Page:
NEW YORK — Life for those with dreams of becoming a professional athlete is a crapshoot. For every genetically gifted physical specimen who turns into a success story by not just making it, but thriving on the highest level, there are thousands similar whose ambitions wilt due to misfortune with size, finances or simply just not being good enough. Others reach the pros, but have their careers cut short due to injury or not finding the right team fit, amongst other reasons.
Take this as an example: Kevin Durant was a 2006 McDonald’s All-American co-MVP, then went on to become the Naismith College Player of the Year at Texas, the No. 2 pick in the 2007 NBA draft, was named the MVP in 2014 and recently captured his second NBA title and Finals MVP with the Golden State Warriors.
A path that straightforward to success, however, is an aberration. Just ask the other 2006 McDonald’s All-American co-MVP: Chase Budinger.
Budinger finds himself now not preparing for a grueling basketball offseason, but rather perched in the stands on an NYC pier overlooking dual volleyball courts—one built by the AVP (Association of Volleyball Professionals) a couple days before for the New York City Open and the other permanently residing on the pier over to go along with a miniature golf course and a dog park.
The white-gray skies are accompanied by a light breeze from the neighboring Hudson River whispering around the Pier 26 court. Overall, not quite the picturesque scene of visitors becoming as golden as the sand they’re standing on, like at California’s Huntington Beach—where Budinger made his professional beach volleyball debut in early May—but it’ll have to do as he embarks on his latest chapter in life.
Budinger was a rare case: A true two-sport athlete at La Costa Canyon High School who had a five-star pedigree in basketball to go along with being named the Mizuno National Player of the Year by Volleyball Magazine in 2006. Several universities yearned at the opportunity to don the then-strawberry-blond-curled prodigy with their jersey colors in both basketball and volleyball.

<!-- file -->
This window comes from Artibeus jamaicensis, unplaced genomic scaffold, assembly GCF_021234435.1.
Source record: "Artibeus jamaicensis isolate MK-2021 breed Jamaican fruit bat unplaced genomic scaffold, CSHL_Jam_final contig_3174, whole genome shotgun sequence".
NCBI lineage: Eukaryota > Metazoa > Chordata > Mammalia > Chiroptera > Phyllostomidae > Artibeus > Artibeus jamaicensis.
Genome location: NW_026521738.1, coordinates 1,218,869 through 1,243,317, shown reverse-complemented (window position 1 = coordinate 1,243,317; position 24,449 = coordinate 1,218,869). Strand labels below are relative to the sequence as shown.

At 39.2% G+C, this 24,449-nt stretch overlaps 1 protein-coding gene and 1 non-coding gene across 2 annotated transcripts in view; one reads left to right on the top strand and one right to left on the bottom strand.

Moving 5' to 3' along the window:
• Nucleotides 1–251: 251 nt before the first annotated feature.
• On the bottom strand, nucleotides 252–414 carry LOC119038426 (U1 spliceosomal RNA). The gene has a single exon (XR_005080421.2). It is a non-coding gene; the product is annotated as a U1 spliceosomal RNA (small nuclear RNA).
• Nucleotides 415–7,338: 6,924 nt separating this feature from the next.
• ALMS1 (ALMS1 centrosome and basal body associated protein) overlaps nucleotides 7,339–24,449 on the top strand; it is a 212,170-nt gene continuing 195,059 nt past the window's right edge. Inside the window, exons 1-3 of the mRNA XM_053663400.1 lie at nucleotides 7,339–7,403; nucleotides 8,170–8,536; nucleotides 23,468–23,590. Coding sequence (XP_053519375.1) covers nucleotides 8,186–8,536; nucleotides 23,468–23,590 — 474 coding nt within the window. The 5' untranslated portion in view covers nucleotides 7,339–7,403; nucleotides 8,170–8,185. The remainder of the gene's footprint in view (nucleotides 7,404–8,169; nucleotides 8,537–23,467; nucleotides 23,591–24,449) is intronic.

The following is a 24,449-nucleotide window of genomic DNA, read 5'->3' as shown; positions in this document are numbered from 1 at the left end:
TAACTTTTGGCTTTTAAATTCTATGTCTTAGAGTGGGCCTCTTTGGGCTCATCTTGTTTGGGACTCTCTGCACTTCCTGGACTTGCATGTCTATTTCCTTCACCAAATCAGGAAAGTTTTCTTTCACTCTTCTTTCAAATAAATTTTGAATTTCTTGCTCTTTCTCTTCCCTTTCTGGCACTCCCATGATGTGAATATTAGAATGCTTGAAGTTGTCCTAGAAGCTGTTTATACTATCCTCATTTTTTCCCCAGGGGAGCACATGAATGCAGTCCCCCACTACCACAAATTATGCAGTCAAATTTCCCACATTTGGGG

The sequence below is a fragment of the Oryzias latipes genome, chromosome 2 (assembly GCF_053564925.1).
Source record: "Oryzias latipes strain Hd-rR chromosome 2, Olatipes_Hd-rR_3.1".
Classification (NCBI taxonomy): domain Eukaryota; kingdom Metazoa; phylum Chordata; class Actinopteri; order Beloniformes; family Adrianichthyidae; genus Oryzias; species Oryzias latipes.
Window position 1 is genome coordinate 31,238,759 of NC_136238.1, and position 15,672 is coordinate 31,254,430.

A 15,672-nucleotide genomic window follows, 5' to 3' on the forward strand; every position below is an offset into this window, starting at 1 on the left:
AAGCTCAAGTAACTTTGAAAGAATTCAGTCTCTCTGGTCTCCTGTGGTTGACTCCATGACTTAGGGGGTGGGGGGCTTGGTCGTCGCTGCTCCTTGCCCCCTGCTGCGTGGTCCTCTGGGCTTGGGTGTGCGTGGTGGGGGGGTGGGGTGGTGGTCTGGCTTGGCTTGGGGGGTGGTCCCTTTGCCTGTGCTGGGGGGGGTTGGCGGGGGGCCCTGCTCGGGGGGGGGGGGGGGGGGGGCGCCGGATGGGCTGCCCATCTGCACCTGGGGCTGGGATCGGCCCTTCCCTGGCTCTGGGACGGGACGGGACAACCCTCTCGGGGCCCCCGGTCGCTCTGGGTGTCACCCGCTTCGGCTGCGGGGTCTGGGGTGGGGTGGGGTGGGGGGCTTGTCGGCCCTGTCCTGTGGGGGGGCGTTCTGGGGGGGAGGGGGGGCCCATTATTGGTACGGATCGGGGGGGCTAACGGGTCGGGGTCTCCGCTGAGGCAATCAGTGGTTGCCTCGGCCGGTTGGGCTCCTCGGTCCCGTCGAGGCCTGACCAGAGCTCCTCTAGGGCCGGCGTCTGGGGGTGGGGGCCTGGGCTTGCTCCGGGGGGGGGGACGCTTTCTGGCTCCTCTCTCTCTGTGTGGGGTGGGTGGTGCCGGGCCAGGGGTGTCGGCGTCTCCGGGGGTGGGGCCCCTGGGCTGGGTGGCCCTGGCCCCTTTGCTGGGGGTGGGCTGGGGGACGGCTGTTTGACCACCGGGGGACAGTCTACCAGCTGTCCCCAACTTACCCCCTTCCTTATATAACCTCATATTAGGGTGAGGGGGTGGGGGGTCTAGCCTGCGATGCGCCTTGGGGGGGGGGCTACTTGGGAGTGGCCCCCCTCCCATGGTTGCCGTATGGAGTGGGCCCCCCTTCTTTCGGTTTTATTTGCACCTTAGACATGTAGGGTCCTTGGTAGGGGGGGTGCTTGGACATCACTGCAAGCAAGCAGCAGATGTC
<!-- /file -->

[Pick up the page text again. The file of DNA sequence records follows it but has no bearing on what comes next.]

He first tried out basketball around six years old, and then added volleyball to his repertoire five years later. His older sister Brittanie and older brother Duncan each played both sports, and the youngest Budinger wanted to follow in their footsteps. But his rapid progression in both sports can be credited to his mother and father.
“What was really cool was my parents always played me up, up a year or mostly actually two years up, which I think really helped me as a player,” Budinger said. “I was always taller than everybody in my age group, and mostly when that happens, you get kind of typecast into a position, like becoming a center or becoming a blocker in volleyball.
“Because I was playing up, I was not the tallest, I was mostly one of the smallest. So for basketball I was always a guard and then for volleyball I was an outside hitter. Because of that, I was able to really learn those skills and it helped me as I got older and older. Even when I got to high school, I stuck with those positions. I give a lot of credit for that.”
The final three colleges in the running for Budinger were Arizona, USC and UCLA. The Los Angeles schools offered him the chance to play both sports. Arizona didn’t have a men’s program for volleyball. Yet in the end, his connection with then-Wildcats basketball coach Lute Olson was the major driving factor in his commitment.
It was tough for Budinger to put volleyball in the backseat, especially after he had recently captured his national accolade. Yet, he also thought his best chance at success was sticking with just one athletic obligation.
“The way I looked at it was I could always come back to volleyball,” Budinger said. “My mindset was let’s see how far basketball can take me. I’m going to put 100% of my focus, invest fully into basketball and see what it does for me.”
A three-year career at Arizona propelled the 6’7” forward into the second round of the 2009 NBA draft. The Pistons took him 44th and then he was promptly traded to the Rockets later on draft night. Budinger averaged 7.9 points per game in his seven years in the NBA, spending three years apiece in Houston and Minneapolis followed by brief stops in Indianapolis and Phoenix.
Once the basketball season was over though, he quickly turned back to his other love.
“I always played a lot of beach volleyball in the offseason,” Budinger said. “I had a group of guys I would play with two or three times a week. I thought it was great cross training just because it wasn’t hard on the body, it wasn’t the pounding that you get from the hardwood. It was very soft on your legs and your knees and your ankles, but also it was really good for your muscles.”
Playing on the courts of Hermosa Beach is where Budinger first met Sean Rosenthal. The two would frequently be teammates in four-on-four casual matches. Rosenthal had represented the U.S. at the 2008 and 2012 Olympics in beach volleyball with his former partner Jake Gibb.
Despite Budinger having no professional volleyball experience, Rosenthal was rather impressed with his play. The seeds of a radical idea were planted shortly after at Shellback Tavern—a beachside watering hole gracing the edge of the Manhattan Beach pier.